Computational studies of shear-dependent non-newtonian droplet formation at microfluidics T-junction with experimental justification

Wong, Voon Loong (2015) Computational studies of shear-dependent non-newtonian droplet formation at microfluidics T-junction with experimental justification. PhD thesis, University of Nottingham.

[img] PDF (Thesis - as examined) - Repository staff only - Requires a PDF viewer such as GSview, Xpdf or Adobe Acrobat Reader
Download (12MB)


When Reynolds number (Re) is typically small, the dominant forces governing droplet formation in a microfluidic system includes surface tension, viscous, adhesion, and inertial forces, and the rheology of fluid becomes significantly important when non-Newtonian fluids are involved. The aim of this thesis is to systematically investigate the non-Newtonian shear-thinning effect of sodium carboxymethylcellulose (CMC) on the physical process of droplet formation. A two-phase conservative level-set formulation is adopted to capture the droplets breakup dynamics and relevant hydrodynamics. Detailed two-dimensional (2D) computational microfluidics flow simulations were carried out to examine systematically the influence of different controlling parameters such as degree of shear-thinning (ηo/η∞), relaxation time (λCY), flow rates (Qc, Qd), viscosities (ηc, ηd), surface wettability (θ), and interfacial tensions (σ) on CMC microdroplets formation in a Newtonian continuum. Experimental tests and numerical model justification were performed in conjunction with grid refinement to support the computational analysis and ensure its accuracy and numerical stability. The breakup process of CMC microdroplets in the cross-flowing immiscible liquids in microfluidic device with T-shaped geometry was predicted well. Data for the rheological and physical properties obeying the Carreau-Yasuda stress model were experimentally obtained to support the computational work. In present study, it is worth noting that the dynamics of shear-thinning breakup process is very sensitive to the rheological quantities (ηo/η∞, λCY) under a range of typical shear rate that associated with microchannel. The systematic variation in these rheological quantities has demonstrated different velocity profile and droplet properties. This variation significantly affects the size of droplet and breakup regime, which has never been studied previously. In contrast to previous findings based on Newtonian solutions, the dependence of flow regimes, breakup time and generation frequency on CMC polymer concentration is distinctly different in dilute and semi-dilute concentration regimes, which only exists in polymer solutions. In dilute regimes, the breakup dynamics is similar to pure Newtonian solutions, which is droplet breakup sharply at the corner of T-Junction, as the polymers are at sufficiently low concentration. Conversely, in semi-dilute regime, the presence of highly polymer molecules leads to an elongated fluid thread, a delay in breakup time, and lower production rate of droplet. Interestingly, the existence of thin polymeric filament can be observed prior to breakup for shear-thinning solution. This feature is rarely observed in Newtonian solution, but a similar phenomenon that was previously attributed to elastic effects in the fluid. Besides, the instabilities in the filament leading to the formation and breakup of satellite droplets. In the view of essential role of interfacial tension, adhesion, viscous and inertial forces, the size of shear-thinning CMC droplets is always found to be smaller than the size of Newtonian droplets as it is believed that the shear-thinning thread encounter less resistance, resulting in rapid breakup phenomenon. Present investigations enhance the understanding of the polymer structural features that govern the droplet behaviour in different flow condition. This may contributes a conceptual framework to rheological application in pharmaceutical field, especially drug delivery system, which focuses on the stability and diffusion of drug particles in dispersion into the outer fluid.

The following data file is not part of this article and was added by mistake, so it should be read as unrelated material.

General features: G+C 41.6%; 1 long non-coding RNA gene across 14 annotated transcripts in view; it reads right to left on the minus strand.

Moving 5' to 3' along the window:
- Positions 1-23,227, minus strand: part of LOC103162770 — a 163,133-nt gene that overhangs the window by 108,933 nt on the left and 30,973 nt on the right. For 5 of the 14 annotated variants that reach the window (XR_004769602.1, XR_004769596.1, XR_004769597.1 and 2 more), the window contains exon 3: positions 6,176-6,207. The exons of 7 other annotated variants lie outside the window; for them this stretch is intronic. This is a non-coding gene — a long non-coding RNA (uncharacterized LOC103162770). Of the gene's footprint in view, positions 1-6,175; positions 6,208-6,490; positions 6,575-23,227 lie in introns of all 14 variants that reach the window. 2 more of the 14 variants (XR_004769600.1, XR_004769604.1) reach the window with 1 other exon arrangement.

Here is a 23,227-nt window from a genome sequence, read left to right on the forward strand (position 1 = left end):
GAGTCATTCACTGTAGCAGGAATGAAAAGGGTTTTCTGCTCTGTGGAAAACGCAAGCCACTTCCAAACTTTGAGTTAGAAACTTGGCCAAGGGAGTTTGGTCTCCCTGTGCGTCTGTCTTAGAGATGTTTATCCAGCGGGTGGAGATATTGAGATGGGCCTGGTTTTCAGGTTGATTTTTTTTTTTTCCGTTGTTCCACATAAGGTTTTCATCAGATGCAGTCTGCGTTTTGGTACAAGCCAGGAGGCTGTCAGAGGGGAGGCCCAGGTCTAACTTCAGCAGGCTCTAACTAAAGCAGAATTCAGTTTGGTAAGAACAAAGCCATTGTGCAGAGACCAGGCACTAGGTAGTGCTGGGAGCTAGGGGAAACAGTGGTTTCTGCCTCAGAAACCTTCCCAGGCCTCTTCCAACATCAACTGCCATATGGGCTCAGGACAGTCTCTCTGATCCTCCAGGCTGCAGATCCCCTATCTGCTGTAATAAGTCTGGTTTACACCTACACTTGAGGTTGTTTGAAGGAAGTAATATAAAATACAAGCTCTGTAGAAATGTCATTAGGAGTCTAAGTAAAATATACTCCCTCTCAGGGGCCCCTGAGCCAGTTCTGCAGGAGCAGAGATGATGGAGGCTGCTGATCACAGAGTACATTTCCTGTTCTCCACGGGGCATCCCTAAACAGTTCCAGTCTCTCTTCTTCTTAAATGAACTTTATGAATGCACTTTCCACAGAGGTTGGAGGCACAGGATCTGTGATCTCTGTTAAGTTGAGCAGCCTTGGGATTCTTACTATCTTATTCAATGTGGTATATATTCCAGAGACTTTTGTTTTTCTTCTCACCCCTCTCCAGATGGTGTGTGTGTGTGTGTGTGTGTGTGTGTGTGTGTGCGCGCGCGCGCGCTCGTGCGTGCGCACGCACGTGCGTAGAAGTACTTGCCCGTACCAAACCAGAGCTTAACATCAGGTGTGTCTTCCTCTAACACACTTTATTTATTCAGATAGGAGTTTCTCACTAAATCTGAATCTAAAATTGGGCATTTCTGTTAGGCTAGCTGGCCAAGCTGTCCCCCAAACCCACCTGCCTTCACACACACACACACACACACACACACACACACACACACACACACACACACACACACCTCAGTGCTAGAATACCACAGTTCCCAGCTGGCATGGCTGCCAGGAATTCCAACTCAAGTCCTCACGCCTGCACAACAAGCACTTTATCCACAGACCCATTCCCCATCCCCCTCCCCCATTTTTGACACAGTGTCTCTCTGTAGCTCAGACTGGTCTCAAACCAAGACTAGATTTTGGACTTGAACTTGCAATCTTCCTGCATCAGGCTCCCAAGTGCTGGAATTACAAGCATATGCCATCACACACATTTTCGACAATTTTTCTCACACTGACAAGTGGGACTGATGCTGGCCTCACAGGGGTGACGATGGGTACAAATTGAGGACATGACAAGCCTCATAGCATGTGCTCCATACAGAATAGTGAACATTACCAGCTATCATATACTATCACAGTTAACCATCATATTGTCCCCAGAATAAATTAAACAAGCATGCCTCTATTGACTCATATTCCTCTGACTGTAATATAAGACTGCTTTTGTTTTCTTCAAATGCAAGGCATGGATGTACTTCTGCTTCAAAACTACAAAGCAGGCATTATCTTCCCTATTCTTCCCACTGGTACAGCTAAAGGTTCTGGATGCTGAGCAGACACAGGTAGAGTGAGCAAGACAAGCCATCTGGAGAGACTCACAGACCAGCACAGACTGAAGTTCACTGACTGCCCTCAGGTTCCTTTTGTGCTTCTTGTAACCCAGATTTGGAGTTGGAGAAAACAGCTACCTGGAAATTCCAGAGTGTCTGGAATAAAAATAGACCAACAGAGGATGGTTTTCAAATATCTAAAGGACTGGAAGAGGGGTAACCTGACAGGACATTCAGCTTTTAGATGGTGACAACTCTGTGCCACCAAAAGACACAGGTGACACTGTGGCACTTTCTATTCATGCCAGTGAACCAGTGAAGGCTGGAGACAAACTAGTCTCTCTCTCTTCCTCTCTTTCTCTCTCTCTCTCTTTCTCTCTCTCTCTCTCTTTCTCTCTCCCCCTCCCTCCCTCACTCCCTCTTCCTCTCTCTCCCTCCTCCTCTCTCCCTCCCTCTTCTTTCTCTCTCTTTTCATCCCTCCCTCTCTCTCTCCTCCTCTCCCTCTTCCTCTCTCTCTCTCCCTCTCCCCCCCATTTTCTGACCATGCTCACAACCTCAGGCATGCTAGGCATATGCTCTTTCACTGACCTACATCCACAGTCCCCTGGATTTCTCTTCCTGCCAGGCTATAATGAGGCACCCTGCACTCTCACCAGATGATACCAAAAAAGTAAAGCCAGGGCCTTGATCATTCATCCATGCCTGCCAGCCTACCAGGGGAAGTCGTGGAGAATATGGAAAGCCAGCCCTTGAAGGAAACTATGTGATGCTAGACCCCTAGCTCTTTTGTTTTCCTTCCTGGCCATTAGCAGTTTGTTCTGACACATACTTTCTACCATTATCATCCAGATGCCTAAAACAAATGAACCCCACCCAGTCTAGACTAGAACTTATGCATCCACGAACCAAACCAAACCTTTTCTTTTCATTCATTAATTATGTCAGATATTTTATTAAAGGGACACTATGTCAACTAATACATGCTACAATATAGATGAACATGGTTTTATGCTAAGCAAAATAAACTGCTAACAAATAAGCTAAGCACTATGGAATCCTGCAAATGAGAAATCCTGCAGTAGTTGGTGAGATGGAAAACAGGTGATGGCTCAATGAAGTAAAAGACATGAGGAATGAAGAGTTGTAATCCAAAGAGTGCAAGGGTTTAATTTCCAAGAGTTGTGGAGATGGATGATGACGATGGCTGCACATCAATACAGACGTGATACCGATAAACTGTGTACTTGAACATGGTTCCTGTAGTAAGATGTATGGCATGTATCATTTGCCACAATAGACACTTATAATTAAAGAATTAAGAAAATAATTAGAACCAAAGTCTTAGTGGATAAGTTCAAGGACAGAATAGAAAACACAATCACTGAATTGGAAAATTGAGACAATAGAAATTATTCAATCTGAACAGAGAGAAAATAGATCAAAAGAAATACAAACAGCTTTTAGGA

Item Type: Thesis (University of Nottingham only) (PhD)
Supervisors: Lau, Phei Li
Graham, Richard
Hewakandamby, Buddhika
Keywords: emulsification, microfluidics T-junction, fluid dynamics, controlling parameters, non-Newtonian, sodium carboxymethylcellulose, shear-thinning, Carreau-Yasuda, level-set simulation, CFD
Subjects: T Technology > TP Chemical technology
Faculties/Schools: University of Nottingham, Malaysia > Faculty of Science and Engineering — Engineering > Department of Chemical and Environmental Engineering
Item ID: 28956
Depositing User: WONG, VOON LOONG
Date Deposited: 08 Apr 2016 07:55
Last Modified: 07 May 2020 14:16

Actions (Archive Staff Only)

Edit View Edit View